QoL is important for AF care, during treatment and in the evaluation of new therapies. The World Health Organization (WHO) defines QoL as “an individual’s perception of their position in life in the context of the culture and value systems in which they live and in relation to their goals, expectations, standards and concern” . In addition, QoL is related to wellness resulting from a combination of physical, functional, emotional, and social factors . Having a lower QoL can have a detrimental impact on patients living with chronic conditions, such as AF.
There are a number of existing systematic reviews on AF and QoL; however, most have focused on one particular control strategy instead of comprehensively reviewing all existing strategies [2, 11,12,13]. Thrall et al. evaluated the effects of all rate and rhythm control strategies on QoL, though several studies have been published since their search was carried out in January 2005 . Thus, an updated review is needed. This systematic review will provide an update to the aforementioned review, with the aim to systematically assess studies published to determine the current impact of rate and rhythm control strategies on QoL in people with AF.
This protocol is registered with the International Prospective Register of Systematic Reviews (PROSPERO) database (reference number CRD42021290542) . We report this protocol in line with the Preferred Reporting Items for Systematic Reviews and Meta-Analyses Protocols (PRISMA-P) (see Additional file 1) .
Any randomized control trial (RCT) reporting the QoL of AF patients following an eligible rate or rhythm control intervention will be eligible for inclusion.
Studies that include adult patients aged 18 years or older with AF will be considered eligible.
The following rate and rhythm control strategies will be included: pacing, atrioventricular (AV) node junction and bundle of HIS ablation, pharmacological therapy, radio frequency catheter ablation, cryoablation, pulmonary vein (PV) isolation, maze operation, pace maker implantation, and defibrillator implantation.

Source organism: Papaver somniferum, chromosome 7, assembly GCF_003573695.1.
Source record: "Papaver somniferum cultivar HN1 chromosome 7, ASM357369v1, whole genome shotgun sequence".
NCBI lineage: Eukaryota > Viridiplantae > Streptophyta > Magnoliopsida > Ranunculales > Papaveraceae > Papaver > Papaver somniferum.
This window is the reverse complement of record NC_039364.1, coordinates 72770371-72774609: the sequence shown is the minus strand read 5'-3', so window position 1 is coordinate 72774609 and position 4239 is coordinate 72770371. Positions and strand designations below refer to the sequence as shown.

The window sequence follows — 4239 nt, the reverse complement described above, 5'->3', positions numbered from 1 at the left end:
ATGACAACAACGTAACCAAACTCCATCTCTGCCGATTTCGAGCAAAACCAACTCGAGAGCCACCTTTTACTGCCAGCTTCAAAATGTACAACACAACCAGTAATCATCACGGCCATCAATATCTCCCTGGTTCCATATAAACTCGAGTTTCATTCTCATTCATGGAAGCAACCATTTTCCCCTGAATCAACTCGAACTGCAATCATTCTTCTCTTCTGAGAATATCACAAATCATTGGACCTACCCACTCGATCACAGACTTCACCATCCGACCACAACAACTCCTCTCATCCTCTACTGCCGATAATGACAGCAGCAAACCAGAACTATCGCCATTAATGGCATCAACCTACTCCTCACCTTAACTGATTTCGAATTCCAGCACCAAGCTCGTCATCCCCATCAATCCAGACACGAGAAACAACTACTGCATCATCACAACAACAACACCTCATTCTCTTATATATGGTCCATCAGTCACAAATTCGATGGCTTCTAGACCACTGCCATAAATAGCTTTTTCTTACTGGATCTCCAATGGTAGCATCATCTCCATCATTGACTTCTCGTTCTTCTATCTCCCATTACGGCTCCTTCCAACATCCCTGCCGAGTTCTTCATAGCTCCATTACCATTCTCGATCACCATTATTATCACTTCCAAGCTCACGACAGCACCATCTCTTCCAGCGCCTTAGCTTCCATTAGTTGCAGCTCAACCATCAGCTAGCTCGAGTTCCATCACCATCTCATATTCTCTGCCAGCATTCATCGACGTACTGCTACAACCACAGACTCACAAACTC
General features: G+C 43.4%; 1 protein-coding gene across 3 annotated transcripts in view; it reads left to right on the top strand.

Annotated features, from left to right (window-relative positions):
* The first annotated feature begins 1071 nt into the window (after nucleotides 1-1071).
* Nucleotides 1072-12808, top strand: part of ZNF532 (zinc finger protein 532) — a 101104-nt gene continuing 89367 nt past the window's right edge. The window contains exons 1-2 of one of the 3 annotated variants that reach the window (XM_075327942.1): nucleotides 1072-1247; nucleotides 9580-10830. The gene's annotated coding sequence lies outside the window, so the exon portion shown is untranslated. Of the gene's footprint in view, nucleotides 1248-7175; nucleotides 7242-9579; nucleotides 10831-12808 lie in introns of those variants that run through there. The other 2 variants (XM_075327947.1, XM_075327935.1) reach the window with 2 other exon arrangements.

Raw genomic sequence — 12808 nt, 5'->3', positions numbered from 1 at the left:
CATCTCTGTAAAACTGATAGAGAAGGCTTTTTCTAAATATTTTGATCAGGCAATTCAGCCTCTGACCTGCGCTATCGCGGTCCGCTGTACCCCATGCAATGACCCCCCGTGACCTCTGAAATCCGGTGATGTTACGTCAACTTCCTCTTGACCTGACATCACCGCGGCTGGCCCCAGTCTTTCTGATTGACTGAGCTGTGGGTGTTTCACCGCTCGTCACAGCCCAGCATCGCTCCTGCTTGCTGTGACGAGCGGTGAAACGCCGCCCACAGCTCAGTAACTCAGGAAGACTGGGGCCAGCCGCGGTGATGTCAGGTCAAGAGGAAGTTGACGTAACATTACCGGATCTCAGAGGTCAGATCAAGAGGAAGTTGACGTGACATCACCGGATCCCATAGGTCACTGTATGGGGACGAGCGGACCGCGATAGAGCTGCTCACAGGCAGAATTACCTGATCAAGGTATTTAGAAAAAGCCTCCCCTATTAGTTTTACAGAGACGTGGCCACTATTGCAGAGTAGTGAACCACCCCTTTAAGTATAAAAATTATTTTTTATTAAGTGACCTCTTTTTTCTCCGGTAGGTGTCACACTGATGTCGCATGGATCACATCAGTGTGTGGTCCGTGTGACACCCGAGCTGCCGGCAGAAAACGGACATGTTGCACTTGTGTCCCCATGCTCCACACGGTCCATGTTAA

Any of the aforementioned interventions will also be considered as eligible comparators.
QoL irrespective of the tool used will be the only eligible outcome.
The Cochrane Central Register of Controlled Trials (CENTRAL), MEDLINE, and Embase via OVID and CINAHL (Cumulative Index to Nursing and Allied Health Literature) will be searched for eligible studies. Additional file 2 contains an example of the search strategy in MEDLINE. The following trial registries will additionally be searched: WHO International Clinical Trials Registry Platform, ClinicalTrials.gov, and ClinicalTrialsRegister.eu. References of all included studies will be assessed for additional eligible studies not identified within the search.
The search strategy was developed using a combination of keywords and index terms. Key terms such as “atrial fibrillation,” “quality of life,” “rate control,” and “rhythm control” will be entered. There will be no restriction on language or setting. Publication date will be restricted to 2004 or later; this will allow for a 1-year overlap with the search date from the systematic review conducted by Thrall et al. (i.e., January 2005)  to ensure we include any studies missed in the 2006 published review due to delays in adding to databases or indexing within them. Studies that are included in the 2006 review will be included in our review if they meet the eligibility criteria.